6. Changes on site and repairs are not approved by the Client

Many NCRs occur because for some (logical) reason, the teams on site have to deviate from the approved design or the approved method statement, and this change is not recorded anywhere. In most construction contracts, there has to be approval before changing or even repairing something on site.

7. A different material than the approved one is used on-site

material construction crack

This is very typical οφ miscommunication, bad planning, and last-minute decisions, which often lead to compromises in order to avoid further delays and finally use the one material that is available (even if it is not approved by the Client). To be fair, the lack of availability of a specific material from the supplier also causes this quite often.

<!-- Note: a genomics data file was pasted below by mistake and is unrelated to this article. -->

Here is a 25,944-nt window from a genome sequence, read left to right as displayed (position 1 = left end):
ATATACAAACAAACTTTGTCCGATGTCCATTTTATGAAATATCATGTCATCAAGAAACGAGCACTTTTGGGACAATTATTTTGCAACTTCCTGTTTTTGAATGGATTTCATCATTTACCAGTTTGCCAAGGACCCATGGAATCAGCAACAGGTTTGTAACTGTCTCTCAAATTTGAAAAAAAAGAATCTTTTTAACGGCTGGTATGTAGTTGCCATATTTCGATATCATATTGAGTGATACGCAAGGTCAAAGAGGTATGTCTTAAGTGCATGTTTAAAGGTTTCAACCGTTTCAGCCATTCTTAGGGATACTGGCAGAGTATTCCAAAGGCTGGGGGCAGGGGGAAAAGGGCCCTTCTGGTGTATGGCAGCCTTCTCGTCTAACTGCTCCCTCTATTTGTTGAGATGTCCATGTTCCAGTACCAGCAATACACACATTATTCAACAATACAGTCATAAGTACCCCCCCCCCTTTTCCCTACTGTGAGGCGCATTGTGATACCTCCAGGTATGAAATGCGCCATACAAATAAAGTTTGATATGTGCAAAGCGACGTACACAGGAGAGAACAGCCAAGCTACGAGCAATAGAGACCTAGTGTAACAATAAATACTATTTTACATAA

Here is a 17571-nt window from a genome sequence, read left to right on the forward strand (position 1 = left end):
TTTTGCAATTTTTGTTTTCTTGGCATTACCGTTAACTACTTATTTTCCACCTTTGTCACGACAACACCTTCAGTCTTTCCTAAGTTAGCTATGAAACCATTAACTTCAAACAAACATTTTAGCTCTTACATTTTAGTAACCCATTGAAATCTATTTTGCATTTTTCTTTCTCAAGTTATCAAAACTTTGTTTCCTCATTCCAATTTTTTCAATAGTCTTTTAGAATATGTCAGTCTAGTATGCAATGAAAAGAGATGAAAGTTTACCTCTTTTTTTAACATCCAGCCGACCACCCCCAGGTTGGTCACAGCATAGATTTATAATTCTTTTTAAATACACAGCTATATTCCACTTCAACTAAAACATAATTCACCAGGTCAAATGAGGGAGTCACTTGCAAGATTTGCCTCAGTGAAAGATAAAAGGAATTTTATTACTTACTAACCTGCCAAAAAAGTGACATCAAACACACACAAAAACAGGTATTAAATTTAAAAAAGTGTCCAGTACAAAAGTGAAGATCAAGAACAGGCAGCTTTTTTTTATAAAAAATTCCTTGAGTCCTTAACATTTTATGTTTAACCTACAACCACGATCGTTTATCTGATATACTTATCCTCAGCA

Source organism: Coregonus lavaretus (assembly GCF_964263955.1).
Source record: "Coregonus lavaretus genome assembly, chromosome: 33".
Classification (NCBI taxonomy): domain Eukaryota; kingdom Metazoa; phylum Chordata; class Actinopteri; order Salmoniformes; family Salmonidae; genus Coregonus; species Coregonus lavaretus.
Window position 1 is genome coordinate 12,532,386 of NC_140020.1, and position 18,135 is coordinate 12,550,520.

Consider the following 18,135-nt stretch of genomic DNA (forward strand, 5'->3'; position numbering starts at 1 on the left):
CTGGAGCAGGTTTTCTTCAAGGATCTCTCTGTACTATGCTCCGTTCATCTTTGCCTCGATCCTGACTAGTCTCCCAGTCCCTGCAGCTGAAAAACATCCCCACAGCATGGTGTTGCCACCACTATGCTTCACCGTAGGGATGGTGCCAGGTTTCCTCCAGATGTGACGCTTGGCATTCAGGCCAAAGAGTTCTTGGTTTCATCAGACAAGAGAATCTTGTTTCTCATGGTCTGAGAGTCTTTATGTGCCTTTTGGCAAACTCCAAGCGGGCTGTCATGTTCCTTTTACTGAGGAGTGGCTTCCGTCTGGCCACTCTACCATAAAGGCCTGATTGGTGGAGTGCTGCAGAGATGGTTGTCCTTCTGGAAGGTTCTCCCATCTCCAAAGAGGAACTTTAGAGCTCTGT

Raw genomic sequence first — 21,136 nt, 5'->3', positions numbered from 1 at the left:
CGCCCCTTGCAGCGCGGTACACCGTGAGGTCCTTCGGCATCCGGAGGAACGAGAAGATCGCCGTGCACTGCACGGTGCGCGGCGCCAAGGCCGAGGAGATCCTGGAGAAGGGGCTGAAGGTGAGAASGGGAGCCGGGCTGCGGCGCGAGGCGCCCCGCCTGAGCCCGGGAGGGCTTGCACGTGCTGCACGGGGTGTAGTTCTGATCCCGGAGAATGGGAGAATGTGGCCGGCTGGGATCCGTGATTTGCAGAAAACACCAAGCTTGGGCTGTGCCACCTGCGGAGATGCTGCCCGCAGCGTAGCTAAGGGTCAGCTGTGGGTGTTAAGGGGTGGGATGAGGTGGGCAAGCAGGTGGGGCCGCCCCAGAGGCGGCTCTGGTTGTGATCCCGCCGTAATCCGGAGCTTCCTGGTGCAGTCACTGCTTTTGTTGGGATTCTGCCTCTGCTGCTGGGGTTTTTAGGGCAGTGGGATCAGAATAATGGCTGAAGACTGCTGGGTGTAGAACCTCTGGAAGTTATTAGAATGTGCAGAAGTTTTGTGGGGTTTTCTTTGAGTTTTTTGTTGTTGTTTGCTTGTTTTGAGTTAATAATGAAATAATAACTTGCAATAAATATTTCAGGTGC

8. Use of non-calibrated equipment

calibration sticker construciton

This is quite embarrassing, and it’s usually caused by improper follow-up, out-of-date spreadsheets and calibration schedules. The root cause of that might also be lack of resources.

9. Construction records are not filled out properly

construciton checklist

As a result of lack of training and obviously rush, the checklists, forms and other records that need to be in the As-Built/Handover Folders can be a big mess. Missing signatures, missing information and incomplete checks are discovered when the responsible people might not be in the project anymore…This could cause delays and significant contractual breaches.

10. Material Failures that are expected (more or less)